spelunking Swift Package Manager

In the slowly building sequence of my swift dev diaries, I wrote about how to set up a swift development environment, and noted some details I gleaned from the SwiftPM slack channel about how to make a swift 3.0/3.1 binary “portable”. This likely will not be an issue in another year, as the plans for SwiftPM under swift 4 include being able to make statically compiled binaries.

Anyway, the focal point for all this was an excuse to learn and start seriously using swift, and since I’ve been a lot more server-side than not for the past years, I came at it from that direction. With the help of the guys writing swift package manager, I picked a few bugs and started working on them.

Turns out Swift Package Manager is a fairly complex beast. Like any other project, a seemingly simple bug leads to a lot of tendrils through the code. So this weekend, I decided I would dive in deep and share what I learned while spelunking.

I started from the bug SR-3275 (which was semi-resolved by the time I got there), but I decided to try and “make it better”. SwiftPM uses git and a number of other command line tools. Before it uses it, it would be nice to check to make sure they’re there, and if they’re not – to fail gracefully, or at least informatively. My first cut at this  improved the error output and exposed me to some of the complexity under the covers. Git is used in several parts of SwiftPM (as are other tools). It has definitely grown organically with the code, so it’s not entirely consistent. SwiftPM includes multiple binary command-line tools, and several of them use Git to validate dependencies, check them out if needed, and so forth.

The package structure of SwiftPM itself is fairly complex, with multiple separate internal packages and dependencies. I made a map because it’s easier for me to understand things when I scrawl them out.


swiftpm is the PDF version (probably more readable) which I generated by taking the output of swift package --dump-package and converting it to a graphviz digraph, rendering it with my old friend OmniGraffle.

The command line tools (swift build, swift package, etc) all use a common package Commands, which in turn relies and the various underlying pieces. Where I started was nicely encapsulate in the package SourceControl, but I soon realized that what I was fiddling with was a cross-cutting concern. The actual usage of external command line tools happens in Utility, the relevant component being Process.swift.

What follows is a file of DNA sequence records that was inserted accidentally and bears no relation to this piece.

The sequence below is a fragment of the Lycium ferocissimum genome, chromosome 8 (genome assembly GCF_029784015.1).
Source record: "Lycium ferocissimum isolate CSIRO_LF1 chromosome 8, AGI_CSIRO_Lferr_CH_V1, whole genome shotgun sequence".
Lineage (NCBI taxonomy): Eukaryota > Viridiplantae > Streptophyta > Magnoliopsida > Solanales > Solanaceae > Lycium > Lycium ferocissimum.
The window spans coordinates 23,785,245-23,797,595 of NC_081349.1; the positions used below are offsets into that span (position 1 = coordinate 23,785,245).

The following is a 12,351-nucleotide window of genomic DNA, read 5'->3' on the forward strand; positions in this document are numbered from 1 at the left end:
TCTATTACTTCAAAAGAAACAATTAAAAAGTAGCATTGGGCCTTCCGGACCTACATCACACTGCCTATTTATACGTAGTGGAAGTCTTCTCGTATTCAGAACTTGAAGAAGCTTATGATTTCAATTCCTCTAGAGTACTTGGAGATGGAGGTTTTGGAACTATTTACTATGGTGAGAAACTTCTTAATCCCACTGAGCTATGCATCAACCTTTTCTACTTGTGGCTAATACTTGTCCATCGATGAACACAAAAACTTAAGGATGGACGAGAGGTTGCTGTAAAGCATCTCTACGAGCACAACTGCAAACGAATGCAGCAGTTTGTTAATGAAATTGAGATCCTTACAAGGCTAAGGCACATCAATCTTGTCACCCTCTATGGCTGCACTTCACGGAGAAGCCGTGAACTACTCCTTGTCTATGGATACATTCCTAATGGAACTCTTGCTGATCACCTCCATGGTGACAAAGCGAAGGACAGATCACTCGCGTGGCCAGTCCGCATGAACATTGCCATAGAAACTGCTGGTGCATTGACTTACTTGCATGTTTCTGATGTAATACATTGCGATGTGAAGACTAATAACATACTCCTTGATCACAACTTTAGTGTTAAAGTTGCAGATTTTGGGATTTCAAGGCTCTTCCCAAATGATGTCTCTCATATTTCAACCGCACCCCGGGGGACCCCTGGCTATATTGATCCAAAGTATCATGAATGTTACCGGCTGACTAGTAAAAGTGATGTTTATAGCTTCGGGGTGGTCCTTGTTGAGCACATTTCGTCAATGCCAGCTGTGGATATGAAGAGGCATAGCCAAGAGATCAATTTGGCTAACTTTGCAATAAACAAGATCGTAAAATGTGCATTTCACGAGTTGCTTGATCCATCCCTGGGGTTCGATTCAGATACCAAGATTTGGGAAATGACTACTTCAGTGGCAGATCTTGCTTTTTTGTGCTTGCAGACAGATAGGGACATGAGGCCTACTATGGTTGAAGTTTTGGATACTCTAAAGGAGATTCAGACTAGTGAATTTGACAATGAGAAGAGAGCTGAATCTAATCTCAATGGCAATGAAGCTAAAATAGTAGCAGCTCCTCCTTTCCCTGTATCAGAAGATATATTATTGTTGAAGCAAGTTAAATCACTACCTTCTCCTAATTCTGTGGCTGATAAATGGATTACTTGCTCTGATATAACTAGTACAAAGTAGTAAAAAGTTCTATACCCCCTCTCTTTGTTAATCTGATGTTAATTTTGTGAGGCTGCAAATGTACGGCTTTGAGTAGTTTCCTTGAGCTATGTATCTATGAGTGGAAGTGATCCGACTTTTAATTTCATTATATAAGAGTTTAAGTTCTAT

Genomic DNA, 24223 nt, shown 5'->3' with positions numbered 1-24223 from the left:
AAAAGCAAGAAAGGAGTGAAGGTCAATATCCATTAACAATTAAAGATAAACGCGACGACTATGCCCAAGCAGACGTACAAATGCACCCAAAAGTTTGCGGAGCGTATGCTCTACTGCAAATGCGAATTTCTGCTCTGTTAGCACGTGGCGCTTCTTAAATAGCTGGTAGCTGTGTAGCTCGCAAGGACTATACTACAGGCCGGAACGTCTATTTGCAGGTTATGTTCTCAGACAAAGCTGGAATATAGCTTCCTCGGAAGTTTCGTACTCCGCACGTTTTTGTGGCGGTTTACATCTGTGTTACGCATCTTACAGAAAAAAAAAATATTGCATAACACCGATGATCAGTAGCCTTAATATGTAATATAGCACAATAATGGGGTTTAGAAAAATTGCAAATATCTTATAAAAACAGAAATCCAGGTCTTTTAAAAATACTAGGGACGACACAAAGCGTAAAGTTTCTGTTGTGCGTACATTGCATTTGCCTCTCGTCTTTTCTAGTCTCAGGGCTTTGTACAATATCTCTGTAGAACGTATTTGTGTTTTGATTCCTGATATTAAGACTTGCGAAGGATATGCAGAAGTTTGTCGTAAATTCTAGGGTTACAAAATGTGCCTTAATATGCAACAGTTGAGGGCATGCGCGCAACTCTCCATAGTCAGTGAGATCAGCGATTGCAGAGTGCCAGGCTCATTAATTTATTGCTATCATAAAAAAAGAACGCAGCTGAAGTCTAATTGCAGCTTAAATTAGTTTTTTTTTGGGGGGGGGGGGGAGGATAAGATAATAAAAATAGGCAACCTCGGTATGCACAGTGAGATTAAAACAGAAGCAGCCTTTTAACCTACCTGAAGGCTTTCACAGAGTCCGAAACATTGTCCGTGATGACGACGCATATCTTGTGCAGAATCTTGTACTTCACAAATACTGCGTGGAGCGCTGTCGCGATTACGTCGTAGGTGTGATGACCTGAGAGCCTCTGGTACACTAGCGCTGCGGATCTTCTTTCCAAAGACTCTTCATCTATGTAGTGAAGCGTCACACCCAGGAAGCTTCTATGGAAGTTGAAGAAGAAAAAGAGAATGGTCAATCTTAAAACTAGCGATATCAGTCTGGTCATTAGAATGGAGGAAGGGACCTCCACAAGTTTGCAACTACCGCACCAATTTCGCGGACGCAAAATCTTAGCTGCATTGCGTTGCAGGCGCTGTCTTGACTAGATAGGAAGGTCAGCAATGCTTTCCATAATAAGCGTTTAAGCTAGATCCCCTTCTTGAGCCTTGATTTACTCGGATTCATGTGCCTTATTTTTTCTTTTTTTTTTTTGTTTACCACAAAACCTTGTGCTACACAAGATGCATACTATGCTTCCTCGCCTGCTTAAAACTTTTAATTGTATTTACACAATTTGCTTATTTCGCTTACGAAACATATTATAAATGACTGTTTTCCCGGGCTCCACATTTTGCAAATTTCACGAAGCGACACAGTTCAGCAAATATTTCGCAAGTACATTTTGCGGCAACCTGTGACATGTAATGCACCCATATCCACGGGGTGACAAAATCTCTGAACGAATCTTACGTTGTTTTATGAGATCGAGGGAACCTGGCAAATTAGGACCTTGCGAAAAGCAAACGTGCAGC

Utility has a close neighbor: Basic, and the two seem significantly overlapping to me. From what I’ve gathered, Utility is the “we’re not sure if it’s in the right place” grouping, and Basic contains the more stabilized, structured code. Process seems to be in the grey area between those two groupings, and is getting some additional love to stabilize it even as I’m writing this.

All the CLI tools use a base class called SwiftTool, which sets a common structure. SwiftTool has an init method that sets up CLI arguments and processes the ones provided into an Options object that can then get passed down in the relevant code that does the lifting. ArgumentParser and ArgumentBinder do most of that lifting. Each subclass of SwiftTool has its own runImpl method, using relevant underlying packages and dependencies. run invokes the relevant code in runImpl. If any errors get thrown, it deals with them (regardless of the CLI invoking)  with a method called handle in Error. It is mostly printing some (hopefully useful) error message and then exiting with an error code.

My goal is to check for required files – that they exist and are executable – and report consistently and clearly if they’re not. From what I’ve learned so far that seems to be best implemented by creating a relevant subclass (or enum declaration) of Swift.Error and throwing when things are awry, letting the _handle implementation in Commands.Error take care of printing things consistently.

So on to the file checking parts!

The “file exists” seemed to have two implementations, one in Basic.Filesystem and another in Basic.Pathshims.

After a bit more reading and chatting with Ankit, it became clear that Filesystem was the desired common way of doing things, and Pathshims the original “let’s just get this working” stuff. It is slowly migrating and stabilizing over to Filesystem. There are a few pieces of the Filesystem implementation that directly use Pathshims, so I expect a possible follow-up will be to collapse those together, and finally get rid of Pathshims entirely.

The “file is executable check” didn’t yet exist, although there were a couple of notes that it would be good to have. Similar checking was in UserToolchain, including searching environment paths for the executable. It seemed like it needed to be pulled out from there and moved to a more central location, so it could be used in any of the subclasses of SwiftTool.

At this point, I’ve put up a pull request to add in the executable check to Filesystem, and another to migrate the “search paths” logic into Utility. I need to tweak those and finish up adding the tests and comments, and then I’ll head back to adding in the checks to the various subclasses of SwiftTool that could use the error checking.

Leave a Reply

Please log in using one of these methods to post your comment:

WordPress.com Logo

You are commenting using your WordPress.com account. Log Out / Change )

Twitter picture

You are commenting using your Twitter account. Log Out / Change )

Facebook photo

You are commenting using your Facebook account. Log Out / Change )

Google+ photo

You are commenting using your Google+ account. Log Out / Change )

Connecting to %s